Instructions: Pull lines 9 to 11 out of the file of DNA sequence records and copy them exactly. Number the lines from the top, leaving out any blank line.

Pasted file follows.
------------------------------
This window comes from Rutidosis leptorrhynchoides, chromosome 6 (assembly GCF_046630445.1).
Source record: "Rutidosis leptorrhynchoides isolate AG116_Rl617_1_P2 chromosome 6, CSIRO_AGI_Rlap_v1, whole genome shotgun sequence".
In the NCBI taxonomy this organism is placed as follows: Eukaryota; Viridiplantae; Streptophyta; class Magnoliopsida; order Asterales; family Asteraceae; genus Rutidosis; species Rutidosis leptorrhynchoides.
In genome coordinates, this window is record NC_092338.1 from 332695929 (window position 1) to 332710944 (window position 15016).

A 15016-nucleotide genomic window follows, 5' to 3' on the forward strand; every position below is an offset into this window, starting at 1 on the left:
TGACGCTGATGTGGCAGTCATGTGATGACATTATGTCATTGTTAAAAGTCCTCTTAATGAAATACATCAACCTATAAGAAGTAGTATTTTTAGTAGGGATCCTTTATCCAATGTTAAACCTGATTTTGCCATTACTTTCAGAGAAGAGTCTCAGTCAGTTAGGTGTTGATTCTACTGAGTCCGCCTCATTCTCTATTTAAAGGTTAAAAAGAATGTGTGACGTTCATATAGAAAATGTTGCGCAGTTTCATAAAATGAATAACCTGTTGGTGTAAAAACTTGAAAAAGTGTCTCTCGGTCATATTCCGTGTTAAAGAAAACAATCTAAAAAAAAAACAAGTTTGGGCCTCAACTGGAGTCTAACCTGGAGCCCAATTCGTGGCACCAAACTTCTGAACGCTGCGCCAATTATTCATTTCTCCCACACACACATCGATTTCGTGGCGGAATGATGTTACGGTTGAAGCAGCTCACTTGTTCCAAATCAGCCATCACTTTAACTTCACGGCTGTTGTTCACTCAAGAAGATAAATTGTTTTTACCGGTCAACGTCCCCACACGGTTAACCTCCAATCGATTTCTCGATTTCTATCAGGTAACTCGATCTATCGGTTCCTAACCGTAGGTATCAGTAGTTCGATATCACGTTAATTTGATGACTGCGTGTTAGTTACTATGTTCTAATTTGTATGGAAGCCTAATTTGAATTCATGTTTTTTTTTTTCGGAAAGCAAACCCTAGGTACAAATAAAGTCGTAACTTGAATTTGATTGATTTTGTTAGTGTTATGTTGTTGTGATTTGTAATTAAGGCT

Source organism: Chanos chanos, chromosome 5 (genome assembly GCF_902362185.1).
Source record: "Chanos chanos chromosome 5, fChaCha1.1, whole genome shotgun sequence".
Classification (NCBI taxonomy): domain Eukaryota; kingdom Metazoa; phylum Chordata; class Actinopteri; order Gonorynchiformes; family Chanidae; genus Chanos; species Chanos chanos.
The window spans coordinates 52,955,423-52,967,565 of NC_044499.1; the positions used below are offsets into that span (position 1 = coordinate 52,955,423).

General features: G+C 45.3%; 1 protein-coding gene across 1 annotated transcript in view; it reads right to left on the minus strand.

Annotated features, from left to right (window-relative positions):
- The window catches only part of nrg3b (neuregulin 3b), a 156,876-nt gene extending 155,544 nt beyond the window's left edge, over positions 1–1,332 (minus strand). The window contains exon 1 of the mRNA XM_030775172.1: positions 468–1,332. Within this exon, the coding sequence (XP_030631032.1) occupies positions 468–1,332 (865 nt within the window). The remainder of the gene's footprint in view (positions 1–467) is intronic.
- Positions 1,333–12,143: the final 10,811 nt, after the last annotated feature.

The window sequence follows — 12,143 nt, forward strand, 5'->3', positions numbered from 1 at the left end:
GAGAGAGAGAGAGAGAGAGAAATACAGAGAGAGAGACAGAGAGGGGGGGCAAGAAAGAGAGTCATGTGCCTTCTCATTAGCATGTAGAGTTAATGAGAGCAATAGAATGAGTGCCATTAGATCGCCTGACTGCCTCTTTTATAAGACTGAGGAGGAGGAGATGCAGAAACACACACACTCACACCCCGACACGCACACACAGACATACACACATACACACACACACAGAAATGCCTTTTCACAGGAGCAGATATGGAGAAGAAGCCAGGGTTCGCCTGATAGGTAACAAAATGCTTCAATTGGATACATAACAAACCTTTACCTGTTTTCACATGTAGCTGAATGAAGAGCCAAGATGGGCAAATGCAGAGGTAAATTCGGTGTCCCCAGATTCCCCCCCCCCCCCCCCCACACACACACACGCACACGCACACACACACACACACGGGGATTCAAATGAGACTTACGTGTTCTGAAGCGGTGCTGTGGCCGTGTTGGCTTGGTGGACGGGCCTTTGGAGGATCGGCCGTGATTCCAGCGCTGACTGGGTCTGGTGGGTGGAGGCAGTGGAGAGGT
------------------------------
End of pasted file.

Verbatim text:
Classification (NCBI taxonomy): domain Eukaryota; kingdom Metazoa; phylum Chordata; class Actinopteri; order Gonorynchiformes; family Chanidae; genus Chanos; species Chanos chanos.
The window spans coordinates 52,955,423-52,967,565 of NC_044499.1; the positions used below are offsets into that span (position 1 = coordinate 52,955,423).

General features: G+C 45.3%; 1 protein-coding gene across 1 annotated transcript in view; it reads right to left on the minus strand.